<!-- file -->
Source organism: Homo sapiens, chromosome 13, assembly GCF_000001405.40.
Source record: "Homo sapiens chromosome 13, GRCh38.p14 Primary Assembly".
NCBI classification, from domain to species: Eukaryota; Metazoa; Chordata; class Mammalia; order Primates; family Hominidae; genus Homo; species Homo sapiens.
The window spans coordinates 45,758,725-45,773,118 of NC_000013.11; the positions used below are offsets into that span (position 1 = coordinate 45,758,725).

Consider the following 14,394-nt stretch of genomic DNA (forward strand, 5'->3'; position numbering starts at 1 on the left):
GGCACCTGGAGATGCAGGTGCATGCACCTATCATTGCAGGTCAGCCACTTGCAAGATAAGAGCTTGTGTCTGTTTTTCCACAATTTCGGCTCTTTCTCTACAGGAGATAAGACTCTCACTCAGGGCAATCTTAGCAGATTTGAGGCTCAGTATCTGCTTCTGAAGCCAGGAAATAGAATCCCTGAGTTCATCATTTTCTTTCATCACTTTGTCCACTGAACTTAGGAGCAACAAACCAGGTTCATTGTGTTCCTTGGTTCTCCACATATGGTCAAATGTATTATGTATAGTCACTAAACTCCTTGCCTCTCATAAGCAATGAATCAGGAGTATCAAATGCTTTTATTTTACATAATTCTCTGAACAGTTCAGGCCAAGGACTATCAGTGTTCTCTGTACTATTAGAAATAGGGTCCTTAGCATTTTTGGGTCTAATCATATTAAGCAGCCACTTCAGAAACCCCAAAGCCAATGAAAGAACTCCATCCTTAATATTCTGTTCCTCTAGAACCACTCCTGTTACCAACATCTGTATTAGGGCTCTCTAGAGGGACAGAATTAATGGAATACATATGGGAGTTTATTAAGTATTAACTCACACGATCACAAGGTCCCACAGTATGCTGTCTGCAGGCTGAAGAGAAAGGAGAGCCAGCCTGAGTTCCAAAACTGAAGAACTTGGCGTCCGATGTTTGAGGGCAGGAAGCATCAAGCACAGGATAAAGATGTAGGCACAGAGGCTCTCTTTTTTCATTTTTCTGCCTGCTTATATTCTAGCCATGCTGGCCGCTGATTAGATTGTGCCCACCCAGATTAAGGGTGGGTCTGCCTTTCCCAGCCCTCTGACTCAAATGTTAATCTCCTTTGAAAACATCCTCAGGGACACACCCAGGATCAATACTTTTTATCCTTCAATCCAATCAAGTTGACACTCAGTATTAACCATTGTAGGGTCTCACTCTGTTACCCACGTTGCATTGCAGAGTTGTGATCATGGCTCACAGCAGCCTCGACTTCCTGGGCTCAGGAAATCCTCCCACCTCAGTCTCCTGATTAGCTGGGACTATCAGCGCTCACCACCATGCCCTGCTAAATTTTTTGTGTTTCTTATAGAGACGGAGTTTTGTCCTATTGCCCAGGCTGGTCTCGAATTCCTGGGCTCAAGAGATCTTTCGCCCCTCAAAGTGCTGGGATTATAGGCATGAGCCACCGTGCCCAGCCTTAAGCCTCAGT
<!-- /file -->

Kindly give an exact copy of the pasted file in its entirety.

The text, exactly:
Source organism: Homo sapiens, chromosome 13, assembly GCF_000001405.40.
Source record: "Homo sapiens chromosome 13, GRCh38.p14 Primary Assembly".
NCBI classification, from domain to species: Eukaryota; Metazoa; Chordata; class Mammalia; order Primates; family Hominidae; genus Homo; species Homo sapiens.
The window spans coordinates 45,758,725-45,773,118 of NC_000013.11; the positions used below are offsets into that span (position 1 = coordinate 45,758,725).

Consider the following 14,394-nt stretch of genomic DNA (forward strand, 5'->3'; position numbering starts at 1 on the left):
GGCACCTGGAGATGCAGGTGCATGCACCTATCATTGCAGGTCAGCCACTTGCAAGATAAGAGCTTGTGTCTGTTTTTCCACAATTTCGGCTCTTTCTCTACAGGAGATAAGACTCTCACTCAGGGCAATCTTAGCAGATTTGAGGCTCAGTATCTGCTTCTGAAGCCAGGAAATAGAATCCCTGAGTTCATCATTTTCTTTCATCACTTTGTCCACTGAACTTAGGAGCAACAAACCAGGTTCATTGTGTTCCTTGGTTCTCCACATATGGTCAAATGTATTATGTATAGTCACTAAACTCCTTGCCTCTCATAAGCAATGAATCAGGAGTATCAAATGCTTTTATTTTACATAATTCTCTGAACAGTTCAGGCCAAGGACTATCAGTGTTCTCTGTACTATTAGAAATAGGGTCCTTAGCATTTTTGGGTCTAATCATATTAAGCAGCCACTTCAGAAACCCCAAAGCCAATGAAAGAACTCCATCCTTAATATTCTGTTCCTCTAGAACCACTCCTGTTACCAACATCTGTATTAGGGCTCTCTAGAGGGACAGAATTAATGGAATACATATGGGAGTTTATTAAGTATTAACTCACACGATCACAAGGTCCCACAGTATGCTGTCTGCAGGCTGAAGAGAAAGGAGAGCCAGCCTGAGTTCCAAAACTGAAGAACTTGGCGTCCGATGTTTGAGGGCAGGAAGCATCAAGCACAGGATAAAGATGTAGGCACAGAGGCTCTCTTTTTTCATTTTTCTGCCTGCTTATATTCTAGCCATGCTGGCCGCTGATTAGATTGTGCCCACCCAGATTAAGGGTGGGTCTGCCTTTCCCAGCCCTCTGACTCAAATGTTAATCTCCTTTGAAAACATCCTCAGGGACACACCCAGGATCAATACTTTTTATCCTTCAATCCAATCAAGTTGACACTCAGTATTAACCATTGTAGGGTCTCACTCTGTTACCCACGTTGCATTGCAGAGTTGTGATCATGGCTCACAGCAGCCTCGACTTCCTGGGCTCAGGAAATCCTCCCACCTCAGTCTCCTGATTAGCTGGGACTATCAGCGCTCACCACCATGCCCTGCTAAATTTTTTGTGTTTCTTATAGAGACGGAGTTTTGTCCTATTGCCCAGGCTGGTCTCGAATTCCTGGGCTCAAGAGATCTTTCGCCCCTCAAAGTGCTGGGATTATAGGCATGAGCCACCGTGCCCAGCCTTAAGCCTCAGT